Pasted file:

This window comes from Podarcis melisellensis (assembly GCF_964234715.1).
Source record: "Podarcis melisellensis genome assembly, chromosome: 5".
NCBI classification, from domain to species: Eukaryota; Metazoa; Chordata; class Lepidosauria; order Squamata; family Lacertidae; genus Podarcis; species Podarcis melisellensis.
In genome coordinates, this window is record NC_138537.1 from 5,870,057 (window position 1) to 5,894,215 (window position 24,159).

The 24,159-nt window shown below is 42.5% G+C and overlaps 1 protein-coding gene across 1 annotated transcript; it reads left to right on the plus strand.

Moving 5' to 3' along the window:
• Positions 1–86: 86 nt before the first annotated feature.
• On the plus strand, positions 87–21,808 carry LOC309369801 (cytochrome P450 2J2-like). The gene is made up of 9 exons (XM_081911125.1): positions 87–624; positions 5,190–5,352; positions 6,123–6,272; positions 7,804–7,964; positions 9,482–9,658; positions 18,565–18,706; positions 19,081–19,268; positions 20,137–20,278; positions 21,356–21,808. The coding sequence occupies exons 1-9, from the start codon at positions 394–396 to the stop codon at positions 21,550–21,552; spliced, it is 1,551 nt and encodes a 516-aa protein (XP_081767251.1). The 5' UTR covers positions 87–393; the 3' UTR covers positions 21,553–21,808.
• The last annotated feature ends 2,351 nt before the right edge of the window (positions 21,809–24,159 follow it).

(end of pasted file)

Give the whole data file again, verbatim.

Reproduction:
This window comes from Podarcis melisellensis (assembly GCF_964234715.1).
Source record: "Podarcis melisellensis genome assembly, chromosome: 5".
NCBI classification, from domain to species: Eukaryota; Metazoa; Chordata; class Lepidosauria; order Squamata; family Lacertidae; genus Podarcis; species Podarcis melisellensis.
In genome coordinates, this window is record NC_138537.1 from 5,870,057 (window position 1) to 5,894,215 (window position 24,159).

The 24,159-nt window shown below is 42.5% G+C and overlaps 1 protein-coding gene across 1 annotated transcript; it reads left to right on the plus strand.

Moving 5' to 3' along the window:
• Positions 1–86: 86 nt before the first annotated feature.
• On the plus strand, positions 87–21,808 carry LOC309369801 (cytochrome P450 2J2-like). The gene is made up of 9 exons (XM_081911125.1): positions 87–624; positions 5,190–5,352; positions 6,123–6,272; positions 7,804–7,964; positions 9,482–9,658; positions 18,565–18,706; positions 19,081–19,268; positions 20,137–20,278; positions 21,356–21,808. The coding sequence occupies exons 1-9, from the start codon at positions 394–396 to the stop codon at positions 21,550–21,552; spliced, it is 1,551 nt and encodes a 516-aa protein (XP_081767251.1). The 5' UTR covers positions 87–393; the 3' UTR covers positions 21,553–21,808.
• The last annotated feature ends 2,351 nt before the right edge of the window (positions 21,809–24,159 follow it).